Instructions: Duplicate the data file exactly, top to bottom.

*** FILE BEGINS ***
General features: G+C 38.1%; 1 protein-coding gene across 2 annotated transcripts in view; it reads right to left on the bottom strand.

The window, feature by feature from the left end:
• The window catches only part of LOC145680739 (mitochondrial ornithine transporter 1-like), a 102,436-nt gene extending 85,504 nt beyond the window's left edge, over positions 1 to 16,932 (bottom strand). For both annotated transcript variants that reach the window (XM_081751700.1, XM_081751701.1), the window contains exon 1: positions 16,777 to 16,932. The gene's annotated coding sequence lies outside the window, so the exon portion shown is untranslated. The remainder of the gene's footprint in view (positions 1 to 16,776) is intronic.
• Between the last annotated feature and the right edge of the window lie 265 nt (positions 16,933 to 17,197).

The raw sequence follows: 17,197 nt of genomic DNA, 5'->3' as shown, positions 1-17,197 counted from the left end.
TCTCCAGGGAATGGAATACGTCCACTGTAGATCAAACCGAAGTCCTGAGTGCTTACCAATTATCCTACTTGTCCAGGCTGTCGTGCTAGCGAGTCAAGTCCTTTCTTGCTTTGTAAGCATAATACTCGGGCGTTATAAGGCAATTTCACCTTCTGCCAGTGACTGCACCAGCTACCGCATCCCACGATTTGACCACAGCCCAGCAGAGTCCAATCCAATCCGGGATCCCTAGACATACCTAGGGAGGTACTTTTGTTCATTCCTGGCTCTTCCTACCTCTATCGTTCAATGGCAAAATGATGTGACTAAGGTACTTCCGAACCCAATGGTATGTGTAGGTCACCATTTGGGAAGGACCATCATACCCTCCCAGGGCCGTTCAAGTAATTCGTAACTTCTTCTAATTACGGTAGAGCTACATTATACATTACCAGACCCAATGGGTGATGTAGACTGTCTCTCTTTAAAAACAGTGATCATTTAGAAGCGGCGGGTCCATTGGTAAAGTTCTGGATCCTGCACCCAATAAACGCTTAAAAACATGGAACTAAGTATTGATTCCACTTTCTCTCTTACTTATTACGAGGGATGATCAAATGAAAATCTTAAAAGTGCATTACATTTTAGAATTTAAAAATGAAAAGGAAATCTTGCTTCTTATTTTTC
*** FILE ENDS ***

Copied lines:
General features: G+C 38.1%; 1 protein-coding gene across 2 annotated transcripts in view; it reads right to left on the bottom strand.

The window, feature by feature from the left end:
• The window catches only part of LOC145680739 (mitochondrial ornithine transporter 1-like), a 102,436-nt gene extending 85,504 nt beyond the window's left edge, over positions 1 to 16,932 (bottom strand). For both annotated transcript variants that reach the window (XM_081751700.1, XM_081751701.1), the window contains exon 1: positions 16,777 to 16,932. The gene's annotated coding sequence lies outside the window, so the exon portion shown is untranslated. The remainder of the gene's footprint in view (positions 1 to 16,776) is intronic.
• Between the last annotated feature and the right edge of the window lie 265 nt (positions 16,933 to 17,197).

The raw sequence follows: 17,197 nt of genomic DNA, 5'->3' as shown, positions 1-17,197 counted from the left end.
TCTCCAGGGAATGGAATACGTCCACTGTAGATCAAACCGAAGTCCTGAGTGCTTACCAATTATCCTACTTGTCCAGGCTGTCGTGCTAGCGAGTCAAGTCCTTTCTTGCTTTGTAAGCATAATACTCGGGCGTTATAAGGCAATTTCACCTTCTGCCAGTGACTGCACCAGCTACCGCATCCCACGATTTGACCACAGCCCAGCAGAGTCCAATCCAATCCGGGATCCCTAGACATACCTAGGGAGGTACTTTTGTTCATTCCTGGCTCTTCCTACCTCTATCGTTCAATGGCAAAATGATGTGACTAAGGTACTTCCGAACCCAATGGTATGTGTAGGTCACCATTTGGGAAGGACCATCATACCCTCCCAGGGCCGTTCAAGTAATTCGTAACTTCTTCTAATTACGGTAGAGCTACATTATACATTACCAGACCCAATGGGTGATGTAGACTGTCTCTCTTTAAAAACAGTGATCATTTAGAAGCGGCGGGTCCATTGGTAAAGTTCTGGATCCTGCACCCAATAAACGCTTAAAAACATGGAACTAAGTATTGATTCCACTTTCTCTCTTACTTATTACGAGGGATGATCAAATGAAAATCTTAAAAGTGCATTACATTTTAGAATTTAAAAATGAAAAGGAAATCTTGCTTCTTATTTTTC